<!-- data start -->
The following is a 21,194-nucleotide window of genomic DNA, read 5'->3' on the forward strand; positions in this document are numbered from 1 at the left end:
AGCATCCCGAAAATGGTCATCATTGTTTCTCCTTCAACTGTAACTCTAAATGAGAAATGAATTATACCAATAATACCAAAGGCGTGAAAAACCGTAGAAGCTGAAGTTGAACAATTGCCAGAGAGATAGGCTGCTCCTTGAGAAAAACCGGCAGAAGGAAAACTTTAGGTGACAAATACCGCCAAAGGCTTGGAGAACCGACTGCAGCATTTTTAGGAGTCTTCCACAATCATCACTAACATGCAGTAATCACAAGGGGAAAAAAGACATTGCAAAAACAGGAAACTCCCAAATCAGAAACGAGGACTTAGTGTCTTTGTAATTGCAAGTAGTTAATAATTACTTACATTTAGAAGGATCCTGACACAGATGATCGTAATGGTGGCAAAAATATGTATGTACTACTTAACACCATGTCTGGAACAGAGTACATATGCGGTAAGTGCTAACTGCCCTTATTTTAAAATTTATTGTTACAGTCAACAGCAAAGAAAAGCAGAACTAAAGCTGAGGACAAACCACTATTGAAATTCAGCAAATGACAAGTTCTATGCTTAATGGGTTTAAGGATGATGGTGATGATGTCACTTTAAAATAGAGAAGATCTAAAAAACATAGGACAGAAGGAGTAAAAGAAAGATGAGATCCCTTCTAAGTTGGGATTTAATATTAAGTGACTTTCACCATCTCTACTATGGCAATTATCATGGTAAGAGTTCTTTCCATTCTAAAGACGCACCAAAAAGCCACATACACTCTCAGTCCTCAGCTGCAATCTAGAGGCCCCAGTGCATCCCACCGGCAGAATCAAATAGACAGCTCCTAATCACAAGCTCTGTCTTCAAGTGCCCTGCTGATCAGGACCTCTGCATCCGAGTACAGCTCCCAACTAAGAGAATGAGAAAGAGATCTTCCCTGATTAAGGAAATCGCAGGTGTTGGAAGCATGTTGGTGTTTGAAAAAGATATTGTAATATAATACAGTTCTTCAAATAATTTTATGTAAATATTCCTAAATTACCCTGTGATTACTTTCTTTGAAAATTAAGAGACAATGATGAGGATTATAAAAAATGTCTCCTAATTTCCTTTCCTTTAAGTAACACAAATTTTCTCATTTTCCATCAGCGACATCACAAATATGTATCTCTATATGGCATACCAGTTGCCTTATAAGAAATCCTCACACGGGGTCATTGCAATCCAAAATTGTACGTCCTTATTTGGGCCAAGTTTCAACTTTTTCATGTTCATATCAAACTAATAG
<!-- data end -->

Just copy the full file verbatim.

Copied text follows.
The following is a 21,194-nucleotide window of genomic DNA, read 5'->3' on the forward strand; positions in this document are numbered from 1 at the left end:
AGCATCCCGAAAATGGTCATCATTGTTTCTCCTTCAACTGTAACTCTAAATGAGAAATGAATTATACCAATAATACCAAAGGCGTGAAAAACCGTAGAAGCTGAAGTTGAACAATTGCCAGAGAGATAGGCTGCTCCTTGAGAAAAACCGGCAGAAGGAAAACTTTAGGTGACAAATACCGCCAAAGGCTTGGAGAACCGACTGCAGCATTTTTAGGAGTCTTCCACAATCATCACTAACATGCAGTAATCACAAGGGGAAAAAAGACATTGCAAAAACAGGAAACTCCCAAATCAGAAACGAGGACTTAGTGTCTTTGTAATTGCAAGTAGTTAATAATTACTTACATTTAGAAGGATCCTGACACAGATGATCGTAATGGTGGCAAAAATATGTATGTACTACTTAACACCATGTCTGGAACAGAGTACATATGCGGTAAGTGCTAACTGCCCTTATTTTAAAATTTATTGTTACAGTCAACAGCAAAGAAAAGCAGAACTAAAGCTGAGGACAAACCACTATTGAAATTCAGCAAATGACAAGTTCTATGCTTAATGGGTTTAAGGATGATGGTGATGATGTCACTTTAAAATAGAGAAGATCTAAAAAACATAGGACAGAAGGAGTAAAAGAAAGATGAGATCCCTTCTAAGTTGGGATTTAATATTAAGTGACTTTCACCATCTCTACTATGGCAATTATCATGGTAAGAGTTCTTTCCATTCTAAAGACGCACCAAAAAGCCACATACACTCTCAGTCCTCAGCTGCAATCTAGAGGCCCCAGTGCATCCCACCGGCAGAATCAAATAGACAGCTCCTAATCACAAGCTCTGTCTTCAAGTGCCCTGCTGATCAGGACCTCTGCATCCGAGTACAGCTCCCAACTAAGAGAATGAGAAAGAGATCTTCCCTGATTAAGGAAATCGCAGGTGTTGGAAGCATGTTGGTGTTTGAAAAAGATATTGTAATATAATACAGTTCTTCAAATAATTTTATGTAAATATTCCTAAATTACCCTGTGATTACTTTCTTTGAAAATTAAGAGACAATGATGAGGATTATAAAAAATGTCTCCTAATTTCCTTTCCTTTAAGTAACACAAATTTTCTCATTTTCCATCAGCGACATCACAAATATGTATCTCTATATGGCATACCAGTTGCCTTATAAGAAATCCTCACACGGGGTCATTGCAATCCAAAATTGTACGTCCTTATTTGGGCCAAGTTTCAACTTTTTCATGTTCATATCAAACTAATAG